FEBRUARY 2000 | VOL. 4, NO. 2
Like last month's review, Ocean Court, Marianne Wesson's second book A Suggestion of Death boasts a promising basic plot and inventive writing. Howver, once again, a good editor would have made a better-than-average novel better-than-good. The similarities don't end there: both are written by practising lawyers who have a very good grasp of legal procedure and language, and both are strong on the courtroom -- or, in this case, law office -- scenes.
Wesson's book tells of a lawyer whose firm is relatively young and not overburdened with work. Seeking a bit of promotion, she agrees to answer questions on a radio phone-in -- what did small-town radio stations do before phone-ins were invented? -- and finds herself answering a question on intimate torts. Intrigued by the questioner, she agrees to meet her and finds that the caller is the daughter of a prominent local professor and candidate for public office, who believes, though she cannot remember clearly, that her father may have damaged her in some unspecified way. The statute of limitations means that if the truth is ever to be discovered in court, it is vital that an action is lodged soon, but without evidence how can it be?
So far so good. There is an intriguing problem which this reader felt warranted a second cup of coffee and a long think, but failed to arrive at the inventive answer that Wesson has. Unfortunately, it arrives on page 281 of a 438-page book. A smart editor would have told Wesson to get the foot on the gas at this point rather than looping into a discursive style that wasn't there before.
If anything, the plot slows after its turning point, with 11 pages devoted to a trip to a health farm in which nothing happens that couldn't have taken place in familiar surroundings a lot quicker. Being under an obligation to review the whole book, and not just the first two-thirds of it, your reviewer resisted the temptation to heave the book behind the chair and pick up something interesting, and was rewarded after fifty pages or so when it got back on track. It is open to the allegation that the action which introduces the ending is contrived and involves a disproportionate reaction from person or persons unknown to a threat which should -- to them at least -- have appeared containable; and that the moral question which underpins it (is the truth worth pursuing at any cost over any distance?) is dealt with sketchily when Wesson had set us up for a rip-roaring encounter between the protagonists.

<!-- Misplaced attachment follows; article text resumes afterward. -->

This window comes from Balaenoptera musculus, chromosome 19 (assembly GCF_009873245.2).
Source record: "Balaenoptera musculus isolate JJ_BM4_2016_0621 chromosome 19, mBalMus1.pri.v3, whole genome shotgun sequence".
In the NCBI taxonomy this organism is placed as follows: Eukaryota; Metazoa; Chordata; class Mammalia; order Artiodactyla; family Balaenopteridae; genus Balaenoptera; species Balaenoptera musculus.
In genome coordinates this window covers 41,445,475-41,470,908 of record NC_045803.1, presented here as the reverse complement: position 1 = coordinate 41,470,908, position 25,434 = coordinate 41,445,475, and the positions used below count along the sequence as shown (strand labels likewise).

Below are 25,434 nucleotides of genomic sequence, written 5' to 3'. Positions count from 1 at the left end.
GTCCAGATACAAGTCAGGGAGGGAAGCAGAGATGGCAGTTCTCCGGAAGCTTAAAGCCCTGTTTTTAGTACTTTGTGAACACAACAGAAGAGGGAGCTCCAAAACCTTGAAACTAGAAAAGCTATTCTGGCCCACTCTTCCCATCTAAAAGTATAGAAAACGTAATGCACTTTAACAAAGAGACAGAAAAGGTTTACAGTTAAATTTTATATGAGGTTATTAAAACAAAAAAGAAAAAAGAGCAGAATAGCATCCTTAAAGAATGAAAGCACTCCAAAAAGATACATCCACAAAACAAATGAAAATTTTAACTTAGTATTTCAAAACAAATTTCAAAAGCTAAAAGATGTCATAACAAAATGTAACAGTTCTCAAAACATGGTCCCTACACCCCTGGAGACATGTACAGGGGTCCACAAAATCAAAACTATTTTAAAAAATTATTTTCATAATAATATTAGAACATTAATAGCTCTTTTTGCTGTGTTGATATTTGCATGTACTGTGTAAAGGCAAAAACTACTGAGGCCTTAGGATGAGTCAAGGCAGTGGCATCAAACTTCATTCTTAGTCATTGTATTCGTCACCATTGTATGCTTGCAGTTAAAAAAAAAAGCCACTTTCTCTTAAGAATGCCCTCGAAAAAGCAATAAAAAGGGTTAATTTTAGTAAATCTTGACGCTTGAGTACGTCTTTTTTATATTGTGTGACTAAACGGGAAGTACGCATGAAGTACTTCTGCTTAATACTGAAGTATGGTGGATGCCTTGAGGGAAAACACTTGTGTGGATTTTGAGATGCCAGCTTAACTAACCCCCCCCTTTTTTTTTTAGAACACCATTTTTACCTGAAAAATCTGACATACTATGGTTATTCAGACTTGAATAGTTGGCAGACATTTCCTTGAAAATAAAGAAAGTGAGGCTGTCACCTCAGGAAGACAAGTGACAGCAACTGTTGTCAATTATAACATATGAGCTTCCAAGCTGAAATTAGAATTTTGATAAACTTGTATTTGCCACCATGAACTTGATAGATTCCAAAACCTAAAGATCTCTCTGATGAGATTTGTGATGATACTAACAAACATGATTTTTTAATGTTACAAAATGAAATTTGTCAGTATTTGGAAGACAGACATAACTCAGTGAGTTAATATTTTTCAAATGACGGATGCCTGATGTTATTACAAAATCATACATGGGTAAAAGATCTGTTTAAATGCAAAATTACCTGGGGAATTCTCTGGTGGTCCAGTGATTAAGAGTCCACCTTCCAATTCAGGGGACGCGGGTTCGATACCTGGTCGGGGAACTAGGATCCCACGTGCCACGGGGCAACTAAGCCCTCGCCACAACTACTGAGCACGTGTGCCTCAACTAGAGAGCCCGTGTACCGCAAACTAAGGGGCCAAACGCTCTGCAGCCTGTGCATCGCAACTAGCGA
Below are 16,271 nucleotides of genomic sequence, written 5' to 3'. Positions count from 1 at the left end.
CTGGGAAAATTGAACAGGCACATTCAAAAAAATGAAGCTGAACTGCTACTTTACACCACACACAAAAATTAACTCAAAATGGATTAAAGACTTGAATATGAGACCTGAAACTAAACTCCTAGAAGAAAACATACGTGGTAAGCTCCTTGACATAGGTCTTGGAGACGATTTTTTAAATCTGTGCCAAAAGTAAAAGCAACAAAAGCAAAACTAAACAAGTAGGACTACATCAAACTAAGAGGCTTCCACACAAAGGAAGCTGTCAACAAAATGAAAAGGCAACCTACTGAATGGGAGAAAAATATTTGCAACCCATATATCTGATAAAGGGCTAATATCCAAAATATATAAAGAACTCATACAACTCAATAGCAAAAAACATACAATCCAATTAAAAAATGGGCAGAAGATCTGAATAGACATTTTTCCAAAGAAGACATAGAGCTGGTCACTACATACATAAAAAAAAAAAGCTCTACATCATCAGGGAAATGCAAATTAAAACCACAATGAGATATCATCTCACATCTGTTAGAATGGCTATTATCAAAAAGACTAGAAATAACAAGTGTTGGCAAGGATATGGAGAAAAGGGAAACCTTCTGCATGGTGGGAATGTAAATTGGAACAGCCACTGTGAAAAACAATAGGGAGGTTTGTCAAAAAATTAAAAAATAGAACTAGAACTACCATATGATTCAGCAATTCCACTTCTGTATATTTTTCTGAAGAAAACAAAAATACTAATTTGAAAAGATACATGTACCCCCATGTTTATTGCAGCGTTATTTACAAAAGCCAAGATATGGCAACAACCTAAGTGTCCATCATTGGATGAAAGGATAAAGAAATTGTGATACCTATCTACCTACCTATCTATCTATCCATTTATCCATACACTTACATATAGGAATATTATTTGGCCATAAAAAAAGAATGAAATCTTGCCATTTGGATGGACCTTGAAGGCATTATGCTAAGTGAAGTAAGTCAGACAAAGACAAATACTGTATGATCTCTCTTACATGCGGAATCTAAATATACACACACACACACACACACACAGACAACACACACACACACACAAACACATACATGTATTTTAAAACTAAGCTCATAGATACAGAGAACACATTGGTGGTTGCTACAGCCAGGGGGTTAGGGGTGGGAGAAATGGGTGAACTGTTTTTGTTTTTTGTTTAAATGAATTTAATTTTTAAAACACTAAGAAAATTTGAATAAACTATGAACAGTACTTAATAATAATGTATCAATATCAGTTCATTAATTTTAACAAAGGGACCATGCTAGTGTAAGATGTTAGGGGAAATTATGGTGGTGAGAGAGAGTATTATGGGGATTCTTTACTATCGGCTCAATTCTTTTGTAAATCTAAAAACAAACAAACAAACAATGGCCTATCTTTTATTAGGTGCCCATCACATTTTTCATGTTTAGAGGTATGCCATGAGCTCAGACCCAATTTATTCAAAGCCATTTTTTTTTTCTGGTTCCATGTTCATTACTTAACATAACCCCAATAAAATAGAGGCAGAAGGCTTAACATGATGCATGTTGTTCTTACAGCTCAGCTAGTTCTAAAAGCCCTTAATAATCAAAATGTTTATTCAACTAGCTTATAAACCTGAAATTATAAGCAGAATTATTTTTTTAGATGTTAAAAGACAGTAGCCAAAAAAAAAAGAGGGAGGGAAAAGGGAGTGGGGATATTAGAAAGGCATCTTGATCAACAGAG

There is nothing wrong with the prose in A Suggestion of Death, and the heroine is a likeable and very human woman whom I'd like to meet again. Wesson's plot is clever, bringing in militiamen in the mid-West and a curious client who wants to contest a conviction on no apparent grounds at all, and there are characters who appear well-rounded and engaging. Against that, it is about fifty pages longer than it needs to be, the ending is too neat (but I can't tell you why without spoiling it for you) and there was a missed chance for some sharp dialogue near the end.
I have not read Marianne Wesson's first book, Render Up The Body, but I will. The lady can write and she can tell a tale, and that is important. Too many people who write books cannot do either.
Note: for reasons which no doubt seem good to publishers, A Suggestion of Death has been published in the UK and is out as a paperback before it hits the bookstores of the US.
GRAHAM BRACK, a pharmacist by day, is the staff book reviewer for Renaissance Online Magazine. He lives in Cornwall, England.